Types of Database Models: A Comprehensive Guide 101

on Data Modeling, Data Models, Database Management Systems • May 9th, 2022 • Write for Hevo

Types of database models: FI

The current need to store massive chunks of data relevant to multiple related or unrelated categories shows that Databases must be very good at what they’re supposed to do. This isn’t just because you’re dealing with a large amount of data that’s constantly being revised or modified; the dynamics of it aren’t the only thing that matters. Databases are the literal backbone of a client’s lifestyle or a business’s worth because of the social value that each individual has assigned to them.

The core of the functionality that they provide to users is the design of various types of Database Models. Because data is a dynamic entity, it is stored in a variety of ways. It is also the reason why businesses create their Databases to meet their specific requirements.

This article talks about the Types of Database Models in detail. It also gives a brief introduction to Database Models.

Table Of Contents

What is a Database Model?

A Database Model is a type of data model that defines a Database’s logical structure. It determines how data can be stored, organized, and manipulated in the first place. The Relational Model, which uses a table-based format, is the most common Database Model. It demonstrates how data is organized and the various types of relationships that exist between them. 

The network Model, entity-relationship Model, hierarchical Model, object-oriented Model, and object Model are some of the different types of Database Models. These different types of Database Models have distinct appearances and operations and can be used in different ways depending on the needs of the user.

The facts that can enter the Database, or those of interest to potential end-users, are specified by a database schema, which is based on the Database administrator’s knowledge of possible applications. In predicate calculus, the concept of Database schema is analogous to the concept of theory. A Database, which can be seen as a mathematical object at any point in time, closely resembles a Model of this “theory.” As a result, a schema can contain formulas that represent both application-specific integrity constraints and Database-specific integrity constraints, all expressed in the same Database language.

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Types of Database Models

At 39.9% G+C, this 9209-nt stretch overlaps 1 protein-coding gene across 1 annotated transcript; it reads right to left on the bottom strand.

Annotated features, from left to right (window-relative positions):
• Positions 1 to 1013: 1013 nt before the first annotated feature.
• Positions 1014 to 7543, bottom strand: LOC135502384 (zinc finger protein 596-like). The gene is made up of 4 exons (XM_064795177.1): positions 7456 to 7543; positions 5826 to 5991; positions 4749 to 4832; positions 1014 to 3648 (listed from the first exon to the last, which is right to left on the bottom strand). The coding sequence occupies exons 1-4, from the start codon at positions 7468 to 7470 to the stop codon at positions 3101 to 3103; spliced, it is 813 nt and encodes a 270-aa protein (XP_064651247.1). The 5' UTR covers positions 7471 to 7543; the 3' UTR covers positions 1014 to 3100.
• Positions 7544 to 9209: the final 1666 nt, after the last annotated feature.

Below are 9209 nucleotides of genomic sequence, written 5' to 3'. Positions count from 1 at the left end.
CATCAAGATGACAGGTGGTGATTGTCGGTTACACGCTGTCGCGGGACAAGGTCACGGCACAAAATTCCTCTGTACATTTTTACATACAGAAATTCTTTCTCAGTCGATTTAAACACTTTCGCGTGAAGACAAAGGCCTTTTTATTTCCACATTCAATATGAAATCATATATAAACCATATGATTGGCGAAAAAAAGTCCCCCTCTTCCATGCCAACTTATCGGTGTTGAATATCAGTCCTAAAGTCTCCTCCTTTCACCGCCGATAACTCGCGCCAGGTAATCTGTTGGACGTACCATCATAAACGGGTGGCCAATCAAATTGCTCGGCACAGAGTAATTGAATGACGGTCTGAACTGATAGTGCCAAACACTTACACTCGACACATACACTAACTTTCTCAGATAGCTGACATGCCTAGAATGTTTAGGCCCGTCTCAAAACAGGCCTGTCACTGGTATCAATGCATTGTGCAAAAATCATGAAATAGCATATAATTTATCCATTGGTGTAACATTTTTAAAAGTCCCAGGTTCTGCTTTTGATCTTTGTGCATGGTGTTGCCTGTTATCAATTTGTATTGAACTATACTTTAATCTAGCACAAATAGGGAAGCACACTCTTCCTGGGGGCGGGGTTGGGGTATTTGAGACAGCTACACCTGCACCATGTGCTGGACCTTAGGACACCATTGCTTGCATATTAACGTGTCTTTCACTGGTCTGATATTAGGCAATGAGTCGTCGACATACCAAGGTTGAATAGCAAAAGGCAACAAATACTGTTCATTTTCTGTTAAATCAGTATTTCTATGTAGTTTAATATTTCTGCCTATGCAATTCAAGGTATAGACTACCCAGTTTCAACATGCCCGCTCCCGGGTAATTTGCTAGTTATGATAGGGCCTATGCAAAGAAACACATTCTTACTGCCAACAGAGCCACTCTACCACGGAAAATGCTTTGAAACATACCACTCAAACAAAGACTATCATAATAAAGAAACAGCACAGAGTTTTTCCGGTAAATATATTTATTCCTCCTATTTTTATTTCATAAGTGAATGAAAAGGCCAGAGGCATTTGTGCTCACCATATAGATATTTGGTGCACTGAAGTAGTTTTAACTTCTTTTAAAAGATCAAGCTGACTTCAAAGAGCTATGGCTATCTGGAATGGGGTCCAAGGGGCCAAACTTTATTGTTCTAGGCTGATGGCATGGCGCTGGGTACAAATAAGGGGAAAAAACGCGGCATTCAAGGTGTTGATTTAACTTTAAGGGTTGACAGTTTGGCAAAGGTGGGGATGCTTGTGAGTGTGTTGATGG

The different types of database models are:

Relational Database Model 

A Relational Database management system refers to the various software systems used to maintain Relational Databases (RDBMS). The data in this type of Database Model is organized in two-dimensional tables with rows and columns, and the relationship is maintained by storing a common field. There are three main parts to it.

Three key terms, relations, attributes, and domains, are frequently used in Relational Models. A table with rows and columns is what a Relation is. In relational databases, Attributes are the defining characteristics or properties that define all items belonging to a particular category and are applied to all cells in a column. The Domain is nothing more than the set of values that the attributes can take. The relational Database Model is depicted in the following diagram.

Parameters in Relational Model

  • Tuple: A tuple is a single row in a table.
  • Cardinality Of a Relation: The cardinality of a relationship is determined by the number of tuples in it. The relation has a cardinality of 4 in this case.
  • Degree Of a Relation: Each tuple column is referred to as an attribute. The degree of a relationship is determined by the number of attributes in it. The degree of the relationship in the figure is 3.

Keys Of a Relation

  • Primary Key: It’s the identifier that makes a table unique. There are no null values in it.
  • Foreign Key: It refers to another table’s primary key. Only values that appear in the primary key of the table to which it refers are allowed.

Examples

  • Oracle: The Oracle Database is also known as Oracle RDBMS or simply Oracle. Oracle Corporation produces and markets a multi-Model Database management system. An Oracle database is a logical collection of data. A database is used to save and retrieve data. It’s the first database built specifically for enterprise grid computing, the most flexible and cost-effective way to manage data and applications.